By James Oxton

On 11/04/2017 Microsoft released the Windows 10 Creators Update, which introduces several changes and new features including the ability to trial apps without having to purchase.

The first thing to consider when installing the app in a business context is that it is going to be large. The current Patch size is unknown but as it stands, you can download a 3.6GB ISO image for this update alone.

3D for everyone

An exciting change included in the Creators Update is 3D for everyone – Microsoft says it wants Windows 10 to be a home for not only virtual reality, but also augmented reality and holographic computing, taking shape currently as the HoloLens, Microsoft’s augmented reality headset.

To achieve what Microsoft is describing as its “2D to 3D journey” it is introducing a whole range of new tools that support 3D content. In an onstage demonstration during the announcement of the update, Microsoft showed how someone could take a 3D scan of a real-life object, in this case a sand castle, using their phone to upload it to Paint, tweak it, examine it in augmented reality using HoloLens, and then send it to a friend for them to look at in augmented reality. “We want you to move around a 3D world as naturally as you scroll through a document,” Microsoft say.

Your favourite people in your task bar

Another new feature is “Putting People in your Task Bar” this may not sound like an exciting update, but it’ll probably be one you find yourself using most. In the Windows 10 Creators Update, users will be able to pin icons for a select number of friends and family right to the task bar. You can then drag and drop files to these icons to share them as quickly as possible, and this space will act as a hub for messaging apps, aggregating communications from programs like Skype and email to make it accessible all in one place. Moreover, if you want to, you can even send an emoji-style nudge, which will appear right on that person’s desktop.


Cortana includes a new feature also – a “Pick up Where I Left Off” service, which notifies users of their most recent documents and Edge browser history. Microsoft Edge gets upgraded with better tab management that includes the option to preview web pages just by hovering over separate tabs.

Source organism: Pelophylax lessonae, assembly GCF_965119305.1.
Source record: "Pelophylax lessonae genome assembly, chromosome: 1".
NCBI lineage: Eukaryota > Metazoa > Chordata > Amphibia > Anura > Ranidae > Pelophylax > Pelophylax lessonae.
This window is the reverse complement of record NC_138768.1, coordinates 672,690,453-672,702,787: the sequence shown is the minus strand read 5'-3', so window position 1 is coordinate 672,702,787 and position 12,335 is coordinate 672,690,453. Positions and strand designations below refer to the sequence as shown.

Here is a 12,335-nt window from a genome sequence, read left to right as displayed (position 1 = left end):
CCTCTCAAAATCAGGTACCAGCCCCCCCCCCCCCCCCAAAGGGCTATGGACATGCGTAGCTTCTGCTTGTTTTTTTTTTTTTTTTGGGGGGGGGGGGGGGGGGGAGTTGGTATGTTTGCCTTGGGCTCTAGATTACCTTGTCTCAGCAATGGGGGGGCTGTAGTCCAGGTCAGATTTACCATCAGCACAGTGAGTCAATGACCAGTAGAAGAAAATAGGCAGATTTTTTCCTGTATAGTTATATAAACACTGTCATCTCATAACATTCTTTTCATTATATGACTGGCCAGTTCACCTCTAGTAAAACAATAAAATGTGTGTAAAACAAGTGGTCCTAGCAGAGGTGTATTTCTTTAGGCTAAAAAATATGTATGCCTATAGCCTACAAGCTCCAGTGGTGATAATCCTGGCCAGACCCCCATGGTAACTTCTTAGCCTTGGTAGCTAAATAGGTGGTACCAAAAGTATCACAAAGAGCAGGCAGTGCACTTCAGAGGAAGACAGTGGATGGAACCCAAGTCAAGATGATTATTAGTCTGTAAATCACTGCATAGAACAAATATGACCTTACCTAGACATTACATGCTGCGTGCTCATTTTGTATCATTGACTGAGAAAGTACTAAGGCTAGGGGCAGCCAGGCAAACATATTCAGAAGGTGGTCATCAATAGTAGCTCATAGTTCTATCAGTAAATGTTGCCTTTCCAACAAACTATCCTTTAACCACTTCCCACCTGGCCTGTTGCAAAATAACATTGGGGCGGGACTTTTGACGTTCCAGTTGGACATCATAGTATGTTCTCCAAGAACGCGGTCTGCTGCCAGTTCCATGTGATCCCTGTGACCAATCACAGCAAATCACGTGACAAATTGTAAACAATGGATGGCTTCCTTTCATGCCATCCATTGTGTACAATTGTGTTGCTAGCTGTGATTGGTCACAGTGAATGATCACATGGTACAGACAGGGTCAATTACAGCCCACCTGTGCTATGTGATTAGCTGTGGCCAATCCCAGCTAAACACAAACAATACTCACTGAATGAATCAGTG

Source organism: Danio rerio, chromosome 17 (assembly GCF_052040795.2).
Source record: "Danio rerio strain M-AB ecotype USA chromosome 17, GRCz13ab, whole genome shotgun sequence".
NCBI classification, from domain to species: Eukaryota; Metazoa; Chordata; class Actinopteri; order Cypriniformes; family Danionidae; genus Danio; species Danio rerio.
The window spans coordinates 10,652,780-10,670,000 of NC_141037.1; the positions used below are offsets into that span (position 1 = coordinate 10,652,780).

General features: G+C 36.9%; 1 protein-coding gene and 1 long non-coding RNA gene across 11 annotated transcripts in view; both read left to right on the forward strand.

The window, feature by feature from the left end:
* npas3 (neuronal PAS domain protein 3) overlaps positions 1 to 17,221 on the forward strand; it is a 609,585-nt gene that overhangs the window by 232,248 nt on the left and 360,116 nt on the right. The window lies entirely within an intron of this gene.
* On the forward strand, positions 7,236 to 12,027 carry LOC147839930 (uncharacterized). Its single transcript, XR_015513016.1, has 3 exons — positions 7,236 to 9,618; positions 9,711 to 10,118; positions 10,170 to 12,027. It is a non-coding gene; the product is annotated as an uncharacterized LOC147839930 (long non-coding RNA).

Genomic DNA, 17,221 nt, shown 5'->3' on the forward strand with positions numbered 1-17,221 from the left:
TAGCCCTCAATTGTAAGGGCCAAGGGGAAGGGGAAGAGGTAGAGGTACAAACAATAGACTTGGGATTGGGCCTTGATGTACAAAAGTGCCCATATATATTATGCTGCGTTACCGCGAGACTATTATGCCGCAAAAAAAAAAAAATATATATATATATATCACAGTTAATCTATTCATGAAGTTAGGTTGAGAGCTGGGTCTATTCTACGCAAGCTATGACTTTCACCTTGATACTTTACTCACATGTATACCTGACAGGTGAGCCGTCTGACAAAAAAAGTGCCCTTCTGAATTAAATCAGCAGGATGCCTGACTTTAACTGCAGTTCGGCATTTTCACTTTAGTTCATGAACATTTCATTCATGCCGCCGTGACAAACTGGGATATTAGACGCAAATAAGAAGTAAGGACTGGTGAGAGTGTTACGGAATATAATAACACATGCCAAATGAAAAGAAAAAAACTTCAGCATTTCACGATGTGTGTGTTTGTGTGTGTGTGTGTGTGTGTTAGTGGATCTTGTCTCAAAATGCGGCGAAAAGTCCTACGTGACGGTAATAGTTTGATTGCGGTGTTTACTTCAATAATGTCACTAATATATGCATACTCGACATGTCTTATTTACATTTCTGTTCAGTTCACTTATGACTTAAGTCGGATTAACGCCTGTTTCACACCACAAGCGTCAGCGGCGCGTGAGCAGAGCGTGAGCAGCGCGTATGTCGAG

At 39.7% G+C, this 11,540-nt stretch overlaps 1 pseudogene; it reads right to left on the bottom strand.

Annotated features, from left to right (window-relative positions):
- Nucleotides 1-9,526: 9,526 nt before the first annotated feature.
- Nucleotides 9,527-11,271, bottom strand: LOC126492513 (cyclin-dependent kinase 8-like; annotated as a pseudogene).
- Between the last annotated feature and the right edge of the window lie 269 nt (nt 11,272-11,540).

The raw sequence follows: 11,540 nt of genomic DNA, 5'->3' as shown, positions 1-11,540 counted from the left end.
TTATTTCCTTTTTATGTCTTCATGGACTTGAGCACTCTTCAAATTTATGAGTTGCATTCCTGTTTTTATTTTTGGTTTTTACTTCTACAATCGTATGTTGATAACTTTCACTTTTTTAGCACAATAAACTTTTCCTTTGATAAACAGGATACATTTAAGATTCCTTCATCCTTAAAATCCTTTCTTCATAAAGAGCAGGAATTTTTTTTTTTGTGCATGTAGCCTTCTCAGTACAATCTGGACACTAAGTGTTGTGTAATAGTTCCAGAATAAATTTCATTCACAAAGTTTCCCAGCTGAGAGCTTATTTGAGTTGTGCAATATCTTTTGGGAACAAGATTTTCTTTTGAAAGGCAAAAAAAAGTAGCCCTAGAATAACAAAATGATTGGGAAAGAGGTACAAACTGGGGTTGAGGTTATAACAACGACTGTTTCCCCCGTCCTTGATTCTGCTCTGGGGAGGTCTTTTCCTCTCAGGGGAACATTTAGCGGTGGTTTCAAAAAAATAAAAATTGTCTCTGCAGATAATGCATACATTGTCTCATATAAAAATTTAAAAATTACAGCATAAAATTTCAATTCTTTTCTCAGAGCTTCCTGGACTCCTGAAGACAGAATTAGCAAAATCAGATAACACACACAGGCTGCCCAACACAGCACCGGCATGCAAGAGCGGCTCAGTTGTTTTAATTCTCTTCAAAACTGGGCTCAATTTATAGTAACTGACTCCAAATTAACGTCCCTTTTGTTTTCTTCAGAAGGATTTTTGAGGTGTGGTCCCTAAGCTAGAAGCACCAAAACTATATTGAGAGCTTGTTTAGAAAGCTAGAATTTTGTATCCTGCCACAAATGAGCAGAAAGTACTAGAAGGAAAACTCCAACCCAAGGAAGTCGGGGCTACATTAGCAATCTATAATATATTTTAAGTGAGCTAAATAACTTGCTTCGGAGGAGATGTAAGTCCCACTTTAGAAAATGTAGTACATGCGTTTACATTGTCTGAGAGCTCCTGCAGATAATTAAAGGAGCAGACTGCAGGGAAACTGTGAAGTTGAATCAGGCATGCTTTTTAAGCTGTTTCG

Edge also becomes Windows 10’s default e-reader, meaning you can read almost any e-book using the app, choosing your favorite font and text size, leave bookmarks, easily navigate using the table of contents or seek bar at the bottom of the window, and use Cortana to help search for and define specific words.

The Edge sandbox is now stricter with access to a wide range of Windows APIs prohibited, meaning that even if an attacker gets malicious code to run within the browser, that code now has far fewer opportunities to break out of the browser process and attack the system.

However, it also appears that the Windows 10 Creators Update will include more adverts than previous editions as Microsoft looks to make the most of the update.


Security also gets an overhaul in this update, as Microsoft looks to make it easy to stay safe whilst using your device. The new Windows Defender Security Centre will ensure that users are protected by default, and provide a straightforward view at all the safety settings on your device. Biometric security is also included via Windows Hello, which lets you unlock your device by looking directly at it.

Microsoft is also looking to make app security more thorough, with new settings allowing users to choose which apps can be installed – meaning an end to dodgy third-party apps.

One thing to note is that Microsoft will be releasing the update in stages, this is of course to prevent their update servers being overloaded, however there’s very little information on how far apart these updates will be released.

Changes to automatic updates

Windows 10 has been criticised for rebooting for updates at awkward times. So from this update onwards, updates can now be snoozed for several days, and active hours, during which it should not reboot, have been expanded to cover 18 hours per day, rather than 12 in the previous version. All updates can be paused, for seven days, and the eventual reboots can be scheduled, too.

This is a great step in the right direction, and should satisfy most users. Microsoft is not backing away from automatic updating, and given the historic experience of consumer patch installation, this is probably the right move. Unpatched systems represent something of a public health hazard, thanks to their participation in spam and denial of service botnets, and given the choice, there are many users who will for no good reason defer updating endlessly.

Automatic installation greatly reduces the threat posed by Windows 10 machines, and the new settings should go a long way toward ensuring that systems aren’t rebooting in the middle of live broadcasts or when up against an urgent deadline, whilst still ensuring that Windows 10 overall remains up-to-date.

The main point to consider from a business standpoint is update size and the ability for updates to eat a lot of bandwidth.  The features alone in the update a worth the pain of updating, let alone the general performance and stability updates that Microsoft have done under the hood.

From a sales point of view, this update focuses on 3D art and VR, and this is a good opportunity to start showcasing these attributes, and being able to push into the graphics and design market that Apple has dominated for so long.  Our existing customers who want a smarter and faster yet secure way to use their machines, should be using Windows 10 Creators update if they’re not already.